A fixed rate personal loan keeps your repayments consistent, which can help keep your budgeting consistent. You won't have to worry about higher repayments if your rates were to rise. However, on a fixed loan you’ll also potentially miss out on more affordable repayments if variable rates were to fall.

How much can you borrow with a bad credit personal loan?

Borrowers who take out bad credit personal loans don’t just pay higher interest rates than on regular personal loans, they also get loaned less money. Each lender has its own policies and loan limits, but you’ll find it hard to get approved for a bad credit personal loan above $50,000.

Can I get a bad credit personal loan with a guarantor?

Some lenders will consider personal loan applications from a borrower with bad credit if the borrower has a family member with good credit willing to guarantee the loan (a guarantor).

If the borrower fails to pay back their personal loan, it will be their guarantor’s responsibility to cover the repayments.

What is the average interest rate on personal loans for single parents?

Like other types of personal loans, the average interest rate for personal loans for single parents changes regularly, as lenders add, remove, and vary their loan offers. The interest rate you’ll receive may depend on a range of different factors, including your loan amount, loan term, security, income, and credit score.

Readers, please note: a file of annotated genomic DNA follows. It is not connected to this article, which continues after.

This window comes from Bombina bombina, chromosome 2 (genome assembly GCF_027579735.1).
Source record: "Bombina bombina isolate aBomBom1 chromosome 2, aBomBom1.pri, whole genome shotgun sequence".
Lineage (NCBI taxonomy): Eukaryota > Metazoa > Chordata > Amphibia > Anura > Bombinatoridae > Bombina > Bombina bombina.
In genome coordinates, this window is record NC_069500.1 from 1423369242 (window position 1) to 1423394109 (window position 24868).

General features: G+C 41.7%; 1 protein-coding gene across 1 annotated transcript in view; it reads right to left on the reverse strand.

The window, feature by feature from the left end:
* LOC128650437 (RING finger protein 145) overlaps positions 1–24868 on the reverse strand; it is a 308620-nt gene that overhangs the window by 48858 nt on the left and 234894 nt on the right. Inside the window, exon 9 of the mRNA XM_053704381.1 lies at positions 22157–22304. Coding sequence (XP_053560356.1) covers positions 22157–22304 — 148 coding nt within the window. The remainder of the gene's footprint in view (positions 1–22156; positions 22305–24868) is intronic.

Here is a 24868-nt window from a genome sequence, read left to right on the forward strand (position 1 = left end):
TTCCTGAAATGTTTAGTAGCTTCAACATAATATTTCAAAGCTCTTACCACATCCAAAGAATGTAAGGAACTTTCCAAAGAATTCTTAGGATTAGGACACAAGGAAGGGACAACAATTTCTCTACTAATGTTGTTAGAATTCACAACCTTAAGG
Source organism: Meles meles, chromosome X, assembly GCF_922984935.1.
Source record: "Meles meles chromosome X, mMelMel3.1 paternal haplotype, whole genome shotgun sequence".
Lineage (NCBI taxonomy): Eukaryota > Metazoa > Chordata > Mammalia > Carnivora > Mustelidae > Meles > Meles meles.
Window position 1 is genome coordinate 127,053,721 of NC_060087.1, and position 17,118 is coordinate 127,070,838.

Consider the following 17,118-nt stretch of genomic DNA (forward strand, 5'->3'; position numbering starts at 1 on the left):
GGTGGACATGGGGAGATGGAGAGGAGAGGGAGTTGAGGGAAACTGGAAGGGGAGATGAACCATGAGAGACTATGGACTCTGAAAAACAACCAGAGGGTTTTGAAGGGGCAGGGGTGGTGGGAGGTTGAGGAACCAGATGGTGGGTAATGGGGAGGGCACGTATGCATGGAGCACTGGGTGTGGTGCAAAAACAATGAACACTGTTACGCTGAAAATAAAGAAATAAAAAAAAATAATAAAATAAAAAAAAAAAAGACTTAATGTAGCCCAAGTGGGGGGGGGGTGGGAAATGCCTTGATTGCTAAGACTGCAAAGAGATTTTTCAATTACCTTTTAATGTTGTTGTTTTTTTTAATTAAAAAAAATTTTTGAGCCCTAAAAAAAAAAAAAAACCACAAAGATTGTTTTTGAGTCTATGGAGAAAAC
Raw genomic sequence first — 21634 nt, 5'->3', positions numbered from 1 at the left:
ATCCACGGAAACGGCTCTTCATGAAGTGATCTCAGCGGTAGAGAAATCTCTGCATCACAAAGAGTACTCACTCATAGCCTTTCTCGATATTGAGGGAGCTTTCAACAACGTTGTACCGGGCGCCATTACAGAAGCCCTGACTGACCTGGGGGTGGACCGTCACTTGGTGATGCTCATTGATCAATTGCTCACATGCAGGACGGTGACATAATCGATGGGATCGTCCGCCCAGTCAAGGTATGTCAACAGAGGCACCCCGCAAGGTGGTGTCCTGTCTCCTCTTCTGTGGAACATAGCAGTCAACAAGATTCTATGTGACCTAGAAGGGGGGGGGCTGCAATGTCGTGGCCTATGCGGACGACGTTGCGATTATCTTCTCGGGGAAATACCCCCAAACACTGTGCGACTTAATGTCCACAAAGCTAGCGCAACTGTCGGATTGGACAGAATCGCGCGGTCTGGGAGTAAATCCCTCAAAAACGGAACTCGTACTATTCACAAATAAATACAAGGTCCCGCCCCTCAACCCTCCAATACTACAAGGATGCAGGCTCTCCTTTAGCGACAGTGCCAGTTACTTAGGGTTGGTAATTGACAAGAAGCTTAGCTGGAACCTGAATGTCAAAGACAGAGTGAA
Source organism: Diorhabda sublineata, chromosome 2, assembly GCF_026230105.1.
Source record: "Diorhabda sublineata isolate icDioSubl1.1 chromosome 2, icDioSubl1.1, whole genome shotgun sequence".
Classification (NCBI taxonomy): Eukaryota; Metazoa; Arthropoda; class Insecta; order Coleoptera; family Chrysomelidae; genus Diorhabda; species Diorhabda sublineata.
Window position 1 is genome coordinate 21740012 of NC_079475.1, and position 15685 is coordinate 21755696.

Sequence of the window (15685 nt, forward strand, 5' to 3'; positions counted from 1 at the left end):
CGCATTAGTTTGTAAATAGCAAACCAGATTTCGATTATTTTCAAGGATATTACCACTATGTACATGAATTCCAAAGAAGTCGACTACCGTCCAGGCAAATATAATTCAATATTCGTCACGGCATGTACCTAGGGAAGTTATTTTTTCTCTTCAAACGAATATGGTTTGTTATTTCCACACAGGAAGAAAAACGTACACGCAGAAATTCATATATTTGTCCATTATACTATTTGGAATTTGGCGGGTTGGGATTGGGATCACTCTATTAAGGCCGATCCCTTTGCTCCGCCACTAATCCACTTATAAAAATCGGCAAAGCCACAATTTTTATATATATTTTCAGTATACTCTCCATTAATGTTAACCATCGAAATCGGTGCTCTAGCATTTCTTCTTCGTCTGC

What are the pros and cons of debt consolidation?

In some instances, debt consolidation can help borrowers reduce their repayments or simplify them. For example, someone might take out a $7,000 personal loan at an interest rate of 8 per cent so they can repay an existing $4,000 personal loan at 10 per cent and a $3,000 credit card loan at 20 per cent.

However, debt consolidation can backfire if the borrower spends the extra money instead of using it to repay the new loan.

Are there low doc personal loans?

Self-employed borrowers may be eligible for low doc personal loans, which require less documentation in their application process than many other personal loan options.

It’s important to remember that though low doc personal loans may require less paperwork, you may need to provide additional security, or pay a higher interest rate.

Can I get a self-employed personal loan with bad credit?

It may be much more difficult for a self-employed borrower to successfully apply for a personal loan if they also have bad credit. Many lenders already consider self-employed borrowers to be riskier than those in full-time employment, so some self-employed personal loans require borrowers to have excellent credit.

If you’re a self-employed borrower with a bad credit history, there may still be personal loan options available to you, such as securing your personal loan against a vehicle of equity in a property, though your interest rates may be higher than those of other borrowers. Consider contacting a lender before applying to discuss your options.

Which lenders offer bad credit personal loans?

Several dozen lenders offer bad credit personal loans in Australia. These are generally smaller lenders that aren’t household names.